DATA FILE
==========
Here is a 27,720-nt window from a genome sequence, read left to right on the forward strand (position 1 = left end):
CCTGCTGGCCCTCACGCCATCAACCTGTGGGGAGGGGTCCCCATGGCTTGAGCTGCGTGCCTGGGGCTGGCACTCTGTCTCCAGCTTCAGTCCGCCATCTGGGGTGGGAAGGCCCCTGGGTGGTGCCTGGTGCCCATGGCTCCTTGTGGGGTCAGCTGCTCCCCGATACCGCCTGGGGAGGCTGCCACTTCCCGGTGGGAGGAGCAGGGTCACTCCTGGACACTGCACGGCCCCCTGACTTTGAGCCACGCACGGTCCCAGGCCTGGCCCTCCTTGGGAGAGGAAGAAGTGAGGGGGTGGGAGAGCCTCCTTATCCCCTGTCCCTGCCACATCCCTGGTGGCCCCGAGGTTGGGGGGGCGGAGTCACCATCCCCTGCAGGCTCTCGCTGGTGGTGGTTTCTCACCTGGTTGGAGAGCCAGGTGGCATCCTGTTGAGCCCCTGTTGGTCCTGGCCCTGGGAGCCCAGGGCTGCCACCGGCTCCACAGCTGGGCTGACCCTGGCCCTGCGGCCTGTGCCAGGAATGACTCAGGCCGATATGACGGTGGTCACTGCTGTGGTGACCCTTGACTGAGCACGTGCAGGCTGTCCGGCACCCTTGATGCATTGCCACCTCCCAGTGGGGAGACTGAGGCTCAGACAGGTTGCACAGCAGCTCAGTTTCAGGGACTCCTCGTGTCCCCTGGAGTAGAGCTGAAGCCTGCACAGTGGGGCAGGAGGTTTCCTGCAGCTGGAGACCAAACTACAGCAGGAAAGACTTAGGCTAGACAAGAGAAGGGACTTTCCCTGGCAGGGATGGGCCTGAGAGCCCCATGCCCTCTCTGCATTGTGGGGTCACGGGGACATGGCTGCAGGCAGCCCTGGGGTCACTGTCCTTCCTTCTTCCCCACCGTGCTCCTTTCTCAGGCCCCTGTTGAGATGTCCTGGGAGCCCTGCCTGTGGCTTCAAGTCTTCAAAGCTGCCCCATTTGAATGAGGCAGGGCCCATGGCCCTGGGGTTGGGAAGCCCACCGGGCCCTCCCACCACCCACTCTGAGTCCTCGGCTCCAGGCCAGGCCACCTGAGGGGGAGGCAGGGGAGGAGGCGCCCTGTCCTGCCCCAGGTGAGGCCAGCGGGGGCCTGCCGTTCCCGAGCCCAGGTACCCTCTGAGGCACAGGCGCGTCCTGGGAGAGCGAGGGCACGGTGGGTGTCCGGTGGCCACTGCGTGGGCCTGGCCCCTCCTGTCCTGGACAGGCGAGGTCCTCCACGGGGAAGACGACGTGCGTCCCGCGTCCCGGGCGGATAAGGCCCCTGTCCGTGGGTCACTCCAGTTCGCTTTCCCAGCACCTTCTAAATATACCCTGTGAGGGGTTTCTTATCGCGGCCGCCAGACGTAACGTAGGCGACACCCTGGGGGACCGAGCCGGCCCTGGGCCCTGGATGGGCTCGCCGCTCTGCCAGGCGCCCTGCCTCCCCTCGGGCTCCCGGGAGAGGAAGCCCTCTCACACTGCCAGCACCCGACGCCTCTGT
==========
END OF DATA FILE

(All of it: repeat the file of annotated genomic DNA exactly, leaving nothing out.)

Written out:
Here is a 27,720-nt window from a genome sequence, read left to right on the forward strand (position 1 = left end):
CCTGCTGGCCCTCACGCCATCAACCTGTGGGGAGGGGTCCCCATGGCTTGAGCTGCGTGCCTGGGGCTGGCACTCTGTCTCCAGCTTCAGTCCGCCATCTGGGGTGGGAAGGCCCCTGGGTGGTGCCTGGTGCCCATGGCTCCTTGTGGGGTCAGCTGCTCCCCGATACCGCCTGGGGAGGCTGCCACTTCCCGGTGGGAGGAGCAGGGTCACTCCTGGACACTGCACGGCCCCCTGACTTTGAGCCACGCACGGTCCCAGGCCTGGCCCTCCTTGGGAGAGGAAGAAGTGAGGGGGTGGGAGAGCCTCCTTATCCCCTGTCCCTGCCACATCCCTGGTGGCCCCGAGGTTGGGGGGGCGGAGTCACCATCCCCTGCAGGCTCTCGCTGGTGGTGGTTTCTCACCTGGTTGGAGAGCCAGGTGGCATCCTGTTGAGCCCCTGTTGGTCCTGGCCCTGGGAGCCCAGGGCTGCCACCGGCTCCACAGCTGGGCTGACCCTGGCCCTGCGGCCTGTGCCAGGAATGACTCAGGCCGATATGACGGTGGTCACTGCTGTGGTGACCCTTGACTGAGCACGTGCAGGCTGTCCGGCACCCTTGATGCATTGCCACCTCCCAGTGGGGAGACTGAGGCTCAGACAGGTTGCACAGCAGCTCAGTTTCAGGGACTCCTCGTGTCCCCTGGAGTAGAGCTGAAGCCTGCACAGTGGGGCAGGAGGTTTCCTGCAGCTGGAGACCAAACTACAGCAGGAAAGACTTAGGCTAGACAAGAGAAGGGACTTTCCCTGGCAGGGATGGGCCTGAGAGCCCCATGCCCTCTCTGCATTGTGGGGTCACGGGGACATGGCTGCAGGCAGCCCTGGGGTCACTGTCCTTCCTTCTTCCCCACCGTGCTCCTTTCTCAGGCCCCTGTTGAGATGTCCTGGGAGCCCTGCCTGTGGCTTCAAGTCTTCAAAGCTGCCCCATTTGAATGAGGCAGGGCCCATGGCCCTGGGGTTGGGAAGCCCACCGGGCCCTCCCACCACCCACTCTGAGTCCTCGGCTCCAGGCCAGGCCACCTGAGGGGGAGGCAGGGGAGGAGGCGCCCTGTCCTGCCCCAGGTGAGGCCAGCGGGGGCCTGCCGTTCCCGAGCCCAGGTACCCTCTGAGGCACAGGCGCGTCCTGGGAGAGCGAGGGCACGGTGGGTGTCCGGTGGCCACTGCGTGGGCCTGGCCCCTCCTGTCCTGGACAGGCGAGGTCCTCCACGGGGAAGACGACGTGCGTCCCGCGTCCCGGGCGGATAAGGCCCCTGTCCGTGGGTCACTCCAGTTCGCTTTCCCAGCACCTTCTAAATATACCCTGTGAGGGGTTTCTTATCGCGGCCGCCAGACGTAACGTAGGCGACACCCTGGGGGACCGAGCCGGCCCTGGGCCCTGGATGGGCTCGCCGCTCTGCCAGGCGCCCTGCCTCCCCTCGGGCTCCCGGGAGAGGAAGCCCTCTCACACTGCCAGCACCCGACGCCTCTGT